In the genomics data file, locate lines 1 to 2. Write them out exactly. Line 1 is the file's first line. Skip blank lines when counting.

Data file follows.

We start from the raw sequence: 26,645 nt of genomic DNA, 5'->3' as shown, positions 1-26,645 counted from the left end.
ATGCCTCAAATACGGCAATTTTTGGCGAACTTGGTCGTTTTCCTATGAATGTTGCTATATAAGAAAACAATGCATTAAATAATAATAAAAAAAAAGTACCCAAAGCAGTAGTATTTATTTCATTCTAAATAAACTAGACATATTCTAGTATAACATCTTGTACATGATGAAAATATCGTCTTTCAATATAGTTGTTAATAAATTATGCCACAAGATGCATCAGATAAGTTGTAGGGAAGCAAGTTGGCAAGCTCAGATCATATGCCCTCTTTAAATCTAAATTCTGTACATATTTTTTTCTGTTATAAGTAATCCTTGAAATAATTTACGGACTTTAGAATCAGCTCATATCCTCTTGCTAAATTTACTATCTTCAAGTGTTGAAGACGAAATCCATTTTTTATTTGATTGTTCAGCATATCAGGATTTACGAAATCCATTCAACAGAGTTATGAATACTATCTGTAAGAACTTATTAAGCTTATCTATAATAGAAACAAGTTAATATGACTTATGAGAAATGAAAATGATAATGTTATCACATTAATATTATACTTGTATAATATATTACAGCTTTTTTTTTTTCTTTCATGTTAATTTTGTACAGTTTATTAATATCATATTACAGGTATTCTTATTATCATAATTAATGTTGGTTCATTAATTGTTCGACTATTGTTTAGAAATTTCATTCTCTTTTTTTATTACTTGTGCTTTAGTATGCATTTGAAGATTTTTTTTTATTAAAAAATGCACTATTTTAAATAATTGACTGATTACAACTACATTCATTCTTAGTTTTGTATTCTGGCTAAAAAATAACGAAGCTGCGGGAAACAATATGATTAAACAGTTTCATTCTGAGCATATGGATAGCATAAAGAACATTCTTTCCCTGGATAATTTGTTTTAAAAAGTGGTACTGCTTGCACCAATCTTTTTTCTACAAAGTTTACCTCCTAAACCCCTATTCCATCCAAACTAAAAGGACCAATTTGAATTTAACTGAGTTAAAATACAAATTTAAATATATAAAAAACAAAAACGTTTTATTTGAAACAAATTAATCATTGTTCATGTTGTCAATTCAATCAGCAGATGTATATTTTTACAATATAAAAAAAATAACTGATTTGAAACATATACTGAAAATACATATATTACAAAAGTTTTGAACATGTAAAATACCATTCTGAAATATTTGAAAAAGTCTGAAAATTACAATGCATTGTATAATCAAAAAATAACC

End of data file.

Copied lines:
We start from the raw sequence: 26,645 nt of genomic DNA, 5'->3' as shown, positions 1-26,645 counted from the left end.
ATGCCTCAAATACGGCAATTTTTGGCGAACTTGGTCGTTTTCCTATGAATGTTGCTATATAAGAAAACAATGCATTAAATAATAATAAAAAAAAAGTACCCAAAGCAGTAGTATTTATTTCATTCTAAATAAACTAGACATATTCTAGTATAACATCTTGTACATGATGAAAATATCGTCTTTCAATATAGTTGTTAATAAATTATGCCACAAGATGCATCAGATAAGTTGTAGGGAAGCAAGTTGGCAAGCTCAGATCATATGCCCTCTTTAAATCTAAATTCTGTACATATTTTTTTCTGTTATAAGTAATCCTTGAAATAATTTACGGACTTTAGAATCAGCTCATATCCTCTTGCTAAATTTACTATCTTCAAGTGTTGAAGACGAAATCCATTTTTTATTTGATTGTTCAGCATATCAGGATTTACGAAATCCATTCAACAGAGTTATGAATACTATCTGTAAGAACTTATTAAGCTTATCTATAATAGAAACAAGTTAATATGACTTATGAGAAATGAAAATGATAATGTTATCACATTAATATTATACTTGTATAATATATTACAGCTTTTTTTTTTTCTTTCATGTTAATTTTGTACAGTTTATTAATATCATATTACAGGTATTCTTATTATCATAATTAATGTTGGTTCATTAATTGTTCGACTATTGTTTAGAAATTTCATTCTCTTTTTTTATTACTTGTGCTTTAGTATGCATTTGAAGATTTTTTTTTATTAAAAAATGCACTATTTTAAATAATTGACTGATTACAACTACATTCATTCTTAGTTTTGTATTCTGGCTAAAAAATAACGAAGCTGCGGGAAACAATATGATTAAACAGTTTCATTCTGAGCATATGGATAGCATAAAGAACATTCTTTCCCTGGATAATTTGTTTTAAAAAGTGGTACTGCTTGCACCAATCTTTTTTCTACAAAGTTTACCTCCTAAACCCCTATTCCATCCAAACTAAAAGGACCAATTTGAATTTAACTGAGTTAAAATACAAATTTAAATATATAAAAAACAAAAACGTTTTATTTGAAACAAATTAATCATTGTTCATGTTGTCAATTCAATCAGCAGATGTATATTTTTACAATATAAAAAAAATAACTGATTTGAAACATATACTGAAAATACATATATTACAAAAGTTTTGAACATGTAAAATACCATTCTGAAATATTTGAAAAAGTCTGAAAATTACAATGCATTGTATAATCAAAAAATAACC